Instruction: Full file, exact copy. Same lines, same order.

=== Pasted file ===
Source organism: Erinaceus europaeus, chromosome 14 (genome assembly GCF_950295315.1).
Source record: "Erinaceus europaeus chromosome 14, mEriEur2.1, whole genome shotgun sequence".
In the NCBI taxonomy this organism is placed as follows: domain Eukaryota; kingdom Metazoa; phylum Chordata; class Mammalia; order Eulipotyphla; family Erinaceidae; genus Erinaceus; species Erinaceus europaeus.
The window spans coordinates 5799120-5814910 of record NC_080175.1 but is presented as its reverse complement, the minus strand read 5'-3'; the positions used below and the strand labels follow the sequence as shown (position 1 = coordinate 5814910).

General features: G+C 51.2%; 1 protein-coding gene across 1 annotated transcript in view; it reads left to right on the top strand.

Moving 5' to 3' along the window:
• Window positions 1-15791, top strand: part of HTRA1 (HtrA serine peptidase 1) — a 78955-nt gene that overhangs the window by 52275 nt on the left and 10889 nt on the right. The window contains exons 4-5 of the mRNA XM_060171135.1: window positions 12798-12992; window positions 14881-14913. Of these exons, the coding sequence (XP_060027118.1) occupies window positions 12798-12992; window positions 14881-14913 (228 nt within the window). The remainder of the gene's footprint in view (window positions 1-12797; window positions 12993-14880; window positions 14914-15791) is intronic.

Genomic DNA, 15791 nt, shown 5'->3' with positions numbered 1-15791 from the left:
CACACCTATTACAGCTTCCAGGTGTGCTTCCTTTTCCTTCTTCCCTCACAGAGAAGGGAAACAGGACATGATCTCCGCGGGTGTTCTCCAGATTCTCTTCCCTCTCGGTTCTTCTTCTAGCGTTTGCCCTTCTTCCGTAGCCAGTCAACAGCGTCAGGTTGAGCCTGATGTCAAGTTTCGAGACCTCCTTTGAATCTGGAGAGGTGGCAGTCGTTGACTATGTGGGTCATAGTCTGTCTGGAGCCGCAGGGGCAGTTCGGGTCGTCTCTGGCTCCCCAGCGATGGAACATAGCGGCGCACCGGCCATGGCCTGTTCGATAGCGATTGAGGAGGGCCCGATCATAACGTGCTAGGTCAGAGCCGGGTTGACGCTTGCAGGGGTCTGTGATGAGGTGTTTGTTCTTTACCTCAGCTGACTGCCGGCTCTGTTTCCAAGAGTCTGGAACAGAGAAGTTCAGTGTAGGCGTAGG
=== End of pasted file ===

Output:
Source organism: Erinaceus europaeus, chromosome 14 (genome assembly GCF_950295315.1).
Source record: "Erinaceus europaeus chromosome 14, mEriEur2.1, whole genome shotgun sequence".
In the NCBI taxonomy this organism is placed as follows: domain Eukaryota; kingdom Metazoa; phylum Chordata; class Mammalia; order Eulipotyphla; family Erinaceidae; genus Erinaceus; species Erinaceus europaeus.
The window spans coordinates 5799120-5814910 of record NC_080175.1 but is presented as its reverse complement, the minus strand read 5'-3'; the positions used below and the strand labels follow the sequence as shown (position 1 = coordinate 5814910).

General features: G+C 51.2%; 1 protein-coding gene across 1 annotated transcript in view; it reads left to right on the top strand.

Moving 5' to 3' along the window:
• Window positions 1-15791, top strand: part of HTRA1 (HtrA serine peptidase 1) — a 78955-nt gene that overhangs the window by 52275 nt on the left and 10889 nt on the right. The window contains exons 4-5 of the mRNA XM_060171135.1: window positions 12798-12992; window positions 14881-14913. Of these exons, the coding sequence (XP_060027118.1) occupies window positions 12798-12992; window positions 14881-14913 (228 nt within the window). The remainder of the gene's footprint in view (window positions 1-12797; window positions 12993-14880; window positions 14914-15791) is intronic.

Genomic DNA, 15791 nt, shown 5'->3' with positions numbered 1-15791 from the left:
CACACCTATTACAGCTTCCAGGTGTGCTTCCTTTTCCTTCTTCCCTCACAGAGAAGGGAAACAGGACATGATCTCCGCGGGTGTTCTCCAGATTCTCTTCCCTCTCGGTTCTTCTTCTAGCGTTTGCCCTTCTTCCGTAGCCAGTCAACAGCGTCAGGTTGAGCCTGATGTCAAGTTTCGAGACCTCCTTTGAATCTGGAGAGGTGGCAGTCGTTGACTATGTGGGTCATAGTCTGTCTGGAGCCGCAGGGGCAGTTCGGGTCGTCTCTGGCTCCCCAGCGATGGAACATAGCGGCGCACCGGCCATGGCCTGTTCGATAGCGATTGAGGAGGGCCCGATCATAACGTGCTAGGTCAGAGCCGGGTTGACGCTTGCAGGGGTCTGTGATGAGGTGTTTGTTCTTTACCTCAGCTGACTGCCGGCTCTGTTTCCAAGAGTCTGGAACAGAGAAGTTCAGTGTAGGCGTAGG